Books for Devotion: Bibles, Psalters and Breviaries
Bibles, Psalters and Breviaries
In the Judeo-Christian tradition, the Psalms have always served as a primary source of prayer. Although the Book of Psalms now functions as the centerpiece of the Christian Bible, during most of the Middle Ages the Psalter had circulated as an independent liturgical book. Indeed, most Bibles produced before the thirteenth century were multi-volume sets comprised of the Pentateuch, the Prophets, Wisdom Books, Gospels, and the rest of the New Testament. During the early thirteenth century, theologians at Paris abandoned the lectern Bible format in favor of single-volume Bibles that could be held in one hand. Clearly, these were intended for individual reading. Produced in great numbers, the handsomely illuminated Parisian "pocket Bibles" exhibited extra-elaborate decoration in the Book of Psalms. Included as a regular feature of manuscript Bibles for the first time, the Book of Psalms, or Psalter, served as an essential focus for personal devotion. The exhibition includes a small illuminated Parisian Bible written c. 1250, as well as Johann Froben’s Basel edition of 1491, the first "pocket Bible" to come from the printing press.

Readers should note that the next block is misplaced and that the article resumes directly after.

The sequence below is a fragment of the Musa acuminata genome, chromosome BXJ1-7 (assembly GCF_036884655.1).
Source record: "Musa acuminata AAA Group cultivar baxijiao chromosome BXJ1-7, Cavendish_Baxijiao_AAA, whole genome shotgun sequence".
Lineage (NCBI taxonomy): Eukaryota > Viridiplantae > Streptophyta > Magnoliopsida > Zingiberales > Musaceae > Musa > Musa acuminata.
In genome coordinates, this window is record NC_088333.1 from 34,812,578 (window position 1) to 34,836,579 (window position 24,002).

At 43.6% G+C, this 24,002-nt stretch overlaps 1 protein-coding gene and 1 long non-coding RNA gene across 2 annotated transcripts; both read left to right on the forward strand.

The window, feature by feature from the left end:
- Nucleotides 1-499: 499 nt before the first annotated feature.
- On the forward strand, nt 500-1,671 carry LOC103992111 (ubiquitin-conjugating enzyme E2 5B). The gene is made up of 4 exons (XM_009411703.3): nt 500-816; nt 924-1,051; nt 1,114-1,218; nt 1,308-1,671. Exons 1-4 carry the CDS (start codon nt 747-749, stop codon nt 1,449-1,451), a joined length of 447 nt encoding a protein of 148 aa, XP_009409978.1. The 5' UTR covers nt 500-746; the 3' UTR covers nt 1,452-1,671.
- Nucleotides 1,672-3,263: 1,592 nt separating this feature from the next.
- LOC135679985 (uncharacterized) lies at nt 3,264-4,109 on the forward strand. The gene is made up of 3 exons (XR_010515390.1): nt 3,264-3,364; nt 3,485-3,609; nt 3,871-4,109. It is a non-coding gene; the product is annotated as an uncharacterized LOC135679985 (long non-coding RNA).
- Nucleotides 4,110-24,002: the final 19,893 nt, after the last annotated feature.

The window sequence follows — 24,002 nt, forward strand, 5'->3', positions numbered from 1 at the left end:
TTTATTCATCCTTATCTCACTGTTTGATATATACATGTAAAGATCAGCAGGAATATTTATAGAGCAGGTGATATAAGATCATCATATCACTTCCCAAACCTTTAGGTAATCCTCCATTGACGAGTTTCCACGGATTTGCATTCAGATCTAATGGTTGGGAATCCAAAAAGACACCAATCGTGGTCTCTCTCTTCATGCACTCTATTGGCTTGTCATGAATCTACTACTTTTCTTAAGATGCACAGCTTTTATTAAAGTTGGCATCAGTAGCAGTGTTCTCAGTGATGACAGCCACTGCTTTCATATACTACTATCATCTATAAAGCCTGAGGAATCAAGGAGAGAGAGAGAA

The earliest genre of manuscript designed specifically for individualized prayer, the Psalter was also one of the first books printed by Gutenberg’s colleagues at Mainz. But these printed Psalters were massive folios intended for liturgical use in monasteries. Two printed Psalters issued in smaller formats for individual use are exhibited in this section. The earlier of the two was printed in both Latin and German at Augsburg in 1499. The other is the Sefer Tehillim (Utrecht, 1688) in English and Hebrew, edited by Johannes Leusden expressly to aid Rev. John Eliot and New England’s twenty-four "Indian ministers" in their missionary work.